Ihre ehrenamtliche Berufung, gerade und vor allem mit Mördern ist hoch zu schätzen. Sie versuchen einen roten Faden zu diesen Menschen zu entrollen. Nur wenige sind in der Lage dies mit Herz und Verstand zu tun.
Ich verneige mich vor Ihrer gelebten und geteilten Barmherzigkeit.

Sie sind der Lichtblick für Menschen hinter Gittern im trostlosen Gefangenenalltag. Sie selbst werden unwichtig im Angesicht des Anderen welcher Ihre Aufmerksamkeit zu schätzen weiß.

1980 war ich selbst als politischer Häftling, Fluchtversuch;Ost - West Deutschland, im Frauenzuchthaus Hoheneck inhaftiert, lag mit Kindsmörderinnen, in einer 24 Mann Zelle. Ich weiß aus eigener Erfahrung,wie es sich im Gefängnis anfühlt, man ist vollkommen von der Welt abgeschottet, fühlt sich einsam, alleine und verlassen. Es sind für Inhaftierte erschütternde Umstände und wenn da ein Mensch,wie Sie, von der Außenwelt kommt, Vertrauen ausströmt, ist diese Tat eine Heldentat. Dem Gefangenem zur Seite zu stehen, zu sagen, ICH bin bei dir, ich verachte dich nicht, ich nehme dich genau so,wie du bist,gleich was du getan hast. Es ist das AN-nehmen was so wettvoll ist. Im Leben entscheidet nicht die Schrittlänge sondern der Erste Schritt, die erste Handreichung, das erste wohlwollende, friedlich gestimmte Wort, ein Ja, ein Versuch dem Menschen nahe zu kommen, eine Handlung.

Durch das Schreiben Ihres Artikels konnten Sie besser selbst Verstehen und den Wert Ihrer Zuneigung reflektieren. Mit Moira an der Seite, die nicht wie eine Zaunlatte umkippt, stets und ständig wie eine Beton Mauer gewissenhaft, loyal und verständnisvoll in dieser Schreibphase an Ihrer Seite stand, entstand Ihr bisher einmaliger, authentischer Bericht für viele Menschen zum absoluten Vorbild.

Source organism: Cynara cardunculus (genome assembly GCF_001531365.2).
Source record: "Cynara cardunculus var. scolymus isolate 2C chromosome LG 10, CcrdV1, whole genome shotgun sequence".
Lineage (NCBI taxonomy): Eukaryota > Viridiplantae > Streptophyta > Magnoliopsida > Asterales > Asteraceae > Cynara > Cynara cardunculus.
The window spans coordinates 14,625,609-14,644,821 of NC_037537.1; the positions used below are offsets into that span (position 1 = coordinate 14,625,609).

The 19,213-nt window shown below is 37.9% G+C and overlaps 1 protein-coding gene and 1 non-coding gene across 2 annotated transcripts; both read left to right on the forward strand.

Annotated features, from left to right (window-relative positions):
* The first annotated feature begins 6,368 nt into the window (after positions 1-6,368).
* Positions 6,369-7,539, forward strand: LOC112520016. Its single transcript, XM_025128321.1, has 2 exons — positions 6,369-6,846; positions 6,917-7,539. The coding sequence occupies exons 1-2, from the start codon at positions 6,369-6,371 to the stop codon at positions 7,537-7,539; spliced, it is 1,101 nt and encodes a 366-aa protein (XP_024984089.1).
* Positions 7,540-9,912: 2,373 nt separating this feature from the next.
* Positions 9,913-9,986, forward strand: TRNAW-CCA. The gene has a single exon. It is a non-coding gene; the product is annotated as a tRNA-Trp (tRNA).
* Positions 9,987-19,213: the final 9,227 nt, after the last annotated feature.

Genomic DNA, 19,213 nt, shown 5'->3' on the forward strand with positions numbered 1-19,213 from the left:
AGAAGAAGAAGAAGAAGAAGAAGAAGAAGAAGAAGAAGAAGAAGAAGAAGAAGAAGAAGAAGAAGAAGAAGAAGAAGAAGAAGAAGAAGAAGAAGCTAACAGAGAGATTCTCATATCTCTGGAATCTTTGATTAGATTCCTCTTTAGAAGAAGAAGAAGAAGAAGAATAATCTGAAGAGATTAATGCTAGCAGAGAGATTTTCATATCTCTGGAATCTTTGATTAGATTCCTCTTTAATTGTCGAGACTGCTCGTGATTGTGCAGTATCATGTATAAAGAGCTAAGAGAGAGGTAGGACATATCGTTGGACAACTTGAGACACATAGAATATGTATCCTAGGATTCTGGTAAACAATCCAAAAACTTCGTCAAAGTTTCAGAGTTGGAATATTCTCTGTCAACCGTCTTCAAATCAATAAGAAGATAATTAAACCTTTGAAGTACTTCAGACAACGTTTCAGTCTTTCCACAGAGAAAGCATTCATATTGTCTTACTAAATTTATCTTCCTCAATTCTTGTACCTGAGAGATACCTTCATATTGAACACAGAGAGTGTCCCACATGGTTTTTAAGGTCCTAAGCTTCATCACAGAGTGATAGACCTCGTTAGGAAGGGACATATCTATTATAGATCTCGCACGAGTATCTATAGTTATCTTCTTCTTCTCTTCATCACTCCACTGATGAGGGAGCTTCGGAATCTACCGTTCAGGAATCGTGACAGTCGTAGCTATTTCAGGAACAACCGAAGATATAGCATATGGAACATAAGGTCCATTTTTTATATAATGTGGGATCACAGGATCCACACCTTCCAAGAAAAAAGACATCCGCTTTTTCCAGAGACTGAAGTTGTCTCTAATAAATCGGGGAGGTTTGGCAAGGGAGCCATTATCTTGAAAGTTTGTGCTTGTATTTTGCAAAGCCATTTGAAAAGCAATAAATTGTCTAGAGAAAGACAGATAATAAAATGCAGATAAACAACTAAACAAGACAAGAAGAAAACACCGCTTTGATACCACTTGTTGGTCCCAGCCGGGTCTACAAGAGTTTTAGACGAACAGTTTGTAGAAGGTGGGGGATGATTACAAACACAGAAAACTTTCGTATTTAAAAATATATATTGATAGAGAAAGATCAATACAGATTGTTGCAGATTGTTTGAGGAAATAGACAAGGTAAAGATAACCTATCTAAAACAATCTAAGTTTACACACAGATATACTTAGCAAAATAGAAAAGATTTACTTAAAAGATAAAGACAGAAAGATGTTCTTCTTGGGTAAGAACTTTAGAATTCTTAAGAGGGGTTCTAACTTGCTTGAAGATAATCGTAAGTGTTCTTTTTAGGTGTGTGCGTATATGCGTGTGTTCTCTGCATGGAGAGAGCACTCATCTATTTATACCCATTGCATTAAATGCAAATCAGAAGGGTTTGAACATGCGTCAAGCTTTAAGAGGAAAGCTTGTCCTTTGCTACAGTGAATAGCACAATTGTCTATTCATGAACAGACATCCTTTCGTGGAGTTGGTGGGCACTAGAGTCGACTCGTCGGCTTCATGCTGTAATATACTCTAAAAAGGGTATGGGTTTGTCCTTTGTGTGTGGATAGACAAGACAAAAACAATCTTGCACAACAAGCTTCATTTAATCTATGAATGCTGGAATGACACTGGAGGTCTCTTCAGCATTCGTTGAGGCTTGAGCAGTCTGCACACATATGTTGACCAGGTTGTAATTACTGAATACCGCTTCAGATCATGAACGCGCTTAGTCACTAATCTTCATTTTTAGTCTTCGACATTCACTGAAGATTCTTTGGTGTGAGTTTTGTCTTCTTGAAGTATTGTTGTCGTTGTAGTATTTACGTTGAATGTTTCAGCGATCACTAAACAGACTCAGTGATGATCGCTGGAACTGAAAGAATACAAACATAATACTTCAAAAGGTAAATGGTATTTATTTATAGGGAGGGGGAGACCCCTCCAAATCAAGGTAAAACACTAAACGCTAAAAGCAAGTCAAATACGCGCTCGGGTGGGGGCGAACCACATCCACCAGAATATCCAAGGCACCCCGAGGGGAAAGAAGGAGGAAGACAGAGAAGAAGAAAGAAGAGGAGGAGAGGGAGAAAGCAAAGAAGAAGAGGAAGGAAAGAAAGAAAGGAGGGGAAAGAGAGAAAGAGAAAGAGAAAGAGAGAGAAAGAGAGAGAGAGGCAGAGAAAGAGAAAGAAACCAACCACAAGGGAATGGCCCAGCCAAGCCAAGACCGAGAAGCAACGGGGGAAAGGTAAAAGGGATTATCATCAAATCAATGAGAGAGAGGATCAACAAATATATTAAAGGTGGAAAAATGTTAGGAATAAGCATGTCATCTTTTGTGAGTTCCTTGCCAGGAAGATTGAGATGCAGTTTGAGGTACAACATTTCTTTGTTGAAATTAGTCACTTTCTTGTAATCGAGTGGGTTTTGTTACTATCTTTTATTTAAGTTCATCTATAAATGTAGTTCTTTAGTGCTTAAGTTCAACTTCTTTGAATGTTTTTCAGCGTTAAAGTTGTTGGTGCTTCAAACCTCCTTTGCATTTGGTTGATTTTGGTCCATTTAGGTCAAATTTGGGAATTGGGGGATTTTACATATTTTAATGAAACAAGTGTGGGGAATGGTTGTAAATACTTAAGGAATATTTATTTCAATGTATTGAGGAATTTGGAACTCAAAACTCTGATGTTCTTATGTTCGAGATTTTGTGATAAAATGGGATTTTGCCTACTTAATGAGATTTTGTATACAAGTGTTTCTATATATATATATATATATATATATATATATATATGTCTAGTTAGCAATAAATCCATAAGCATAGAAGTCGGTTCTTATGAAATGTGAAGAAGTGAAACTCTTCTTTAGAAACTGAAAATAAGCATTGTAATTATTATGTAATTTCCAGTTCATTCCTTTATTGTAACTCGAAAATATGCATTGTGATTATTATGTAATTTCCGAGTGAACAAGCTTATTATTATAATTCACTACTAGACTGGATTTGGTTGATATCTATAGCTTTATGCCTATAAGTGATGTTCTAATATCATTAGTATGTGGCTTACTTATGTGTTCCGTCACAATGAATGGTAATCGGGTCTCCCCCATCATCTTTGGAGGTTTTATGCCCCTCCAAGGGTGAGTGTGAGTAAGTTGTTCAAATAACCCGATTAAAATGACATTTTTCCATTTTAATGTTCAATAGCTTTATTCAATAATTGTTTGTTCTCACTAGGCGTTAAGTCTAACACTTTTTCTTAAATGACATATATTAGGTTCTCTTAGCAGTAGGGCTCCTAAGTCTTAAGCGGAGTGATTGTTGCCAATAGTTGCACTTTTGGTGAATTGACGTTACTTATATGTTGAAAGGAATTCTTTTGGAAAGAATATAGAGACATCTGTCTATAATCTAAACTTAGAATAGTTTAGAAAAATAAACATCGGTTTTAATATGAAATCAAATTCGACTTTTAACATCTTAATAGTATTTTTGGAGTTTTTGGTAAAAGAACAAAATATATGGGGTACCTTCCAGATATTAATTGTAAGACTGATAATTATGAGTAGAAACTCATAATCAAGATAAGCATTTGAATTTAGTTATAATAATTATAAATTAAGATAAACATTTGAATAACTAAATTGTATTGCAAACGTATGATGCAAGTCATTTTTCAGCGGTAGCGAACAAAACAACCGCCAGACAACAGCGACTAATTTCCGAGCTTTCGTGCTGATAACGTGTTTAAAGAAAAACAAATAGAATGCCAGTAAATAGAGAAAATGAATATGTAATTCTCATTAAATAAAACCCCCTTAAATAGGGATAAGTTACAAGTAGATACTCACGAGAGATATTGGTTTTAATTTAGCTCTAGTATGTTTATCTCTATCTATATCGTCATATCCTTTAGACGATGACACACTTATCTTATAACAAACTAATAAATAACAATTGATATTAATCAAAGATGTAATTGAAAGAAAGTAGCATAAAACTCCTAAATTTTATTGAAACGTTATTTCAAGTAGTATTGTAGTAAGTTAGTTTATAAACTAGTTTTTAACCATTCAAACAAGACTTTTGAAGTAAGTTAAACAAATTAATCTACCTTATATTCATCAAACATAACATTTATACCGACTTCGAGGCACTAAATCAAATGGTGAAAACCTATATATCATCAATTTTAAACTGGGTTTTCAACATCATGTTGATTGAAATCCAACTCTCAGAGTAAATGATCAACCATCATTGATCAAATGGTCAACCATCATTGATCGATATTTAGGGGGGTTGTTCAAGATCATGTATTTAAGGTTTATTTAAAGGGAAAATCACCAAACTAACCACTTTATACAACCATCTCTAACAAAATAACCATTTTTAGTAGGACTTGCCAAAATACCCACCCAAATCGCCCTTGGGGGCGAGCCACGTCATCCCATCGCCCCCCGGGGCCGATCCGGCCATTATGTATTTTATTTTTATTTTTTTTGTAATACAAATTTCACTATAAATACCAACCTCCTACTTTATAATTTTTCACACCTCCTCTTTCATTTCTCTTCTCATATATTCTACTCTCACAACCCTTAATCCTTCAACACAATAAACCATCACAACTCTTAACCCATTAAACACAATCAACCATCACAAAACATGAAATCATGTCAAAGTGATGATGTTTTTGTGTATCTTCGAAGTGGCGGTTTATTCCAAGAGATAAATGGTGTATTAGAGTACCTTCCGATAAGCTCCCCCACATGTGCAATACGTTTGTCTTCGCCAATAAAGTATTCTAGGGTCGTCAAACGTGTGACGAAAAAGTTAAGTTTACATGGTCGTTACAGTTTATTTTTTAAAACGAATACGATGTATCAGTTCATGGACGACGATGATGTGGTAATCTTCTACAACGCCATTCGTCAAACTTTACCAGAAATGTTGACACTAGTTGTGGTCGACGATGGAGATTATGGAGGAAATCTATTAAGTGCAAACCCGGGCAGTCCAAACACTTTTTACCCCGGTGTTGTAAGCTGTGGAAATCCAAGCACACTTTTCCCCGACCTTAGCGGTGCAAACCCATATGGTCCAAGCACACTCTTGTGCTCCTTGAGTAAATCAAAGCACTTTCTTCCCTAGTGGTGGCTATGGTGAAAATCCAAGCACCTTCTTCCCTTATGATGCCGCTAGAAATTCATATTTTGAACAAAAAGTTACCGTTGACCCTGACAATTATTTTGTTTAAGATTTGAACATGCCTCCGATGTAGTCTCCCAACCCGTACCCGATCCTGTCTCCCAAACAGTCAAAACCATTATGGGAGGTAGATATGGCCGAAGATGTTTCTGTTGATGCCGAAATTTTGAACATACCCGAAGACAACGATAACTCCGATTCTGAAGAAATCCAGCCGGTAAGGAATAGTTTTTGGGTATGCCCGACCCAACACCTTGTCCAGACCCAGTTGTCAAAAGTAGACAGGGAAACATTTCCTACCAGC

Wer darf, hat die innere Kraft, in den Abgrund schauen zu dürfen? Nur außergewöhnlichen Persönlichkeiten  ist diese Begabung als Lebensaufgabe vorbehalten.

Lieber Ben, von ganzem Herzen wünsche ich Ihnen weiterhin ein offenes Herz,Empathie,viel Kraft, Geduld und liebevolle Hingabe zu diesen Menschen. Gerade diejenigen brauchen Ihr tiefes Mitgefühl, Anteilnahme und Einfühlungsvermögen.Wer? Wenn nicht Sie?!!

Ich danke Ihnen! In Verbundenheit für Frieden, Gerechtigkeit und Freiheit
Anke Jauch


Dear Ben.  I have read your  EJOLTS article with real engagement and pleasure. Many congratulations!

I would like to thank you for your commitment and generosity in co-writing this article and thus being able to reach a wide audience who will be enrichd by your life-experience. 

The article might consist only of words, but your devotion, and commitment to help people in dire straits, speaks loudly as an example for our own societies. It’s not about doing something prescribed, but instead being with an individual – whatever he or she has done – giving your time, stretching out a hand, gifting a smile; it’s about seeing the person behind the wall, empathising and feeling and caring, seeing them as real and human just like you, with needs and fears and regrets. It’s about doing this with an open heart. And that’s honourable work. Most honourable work!

Sometimes I am ashamed of humanity, of my own and other people’s. And then you come along and reset the balance, show me that there is goodness, that it can triumph. That it is quiet but pervasive. There are marvellous people like you, and I want to say this to you.

Wherever someone stands in the darkness of their lives, people need to build bridges connecting us all. It is the only thing that heals. You have gone where you saw the need. For that you needed goodness, love and immense energy and courage. That is what I understand as compassion.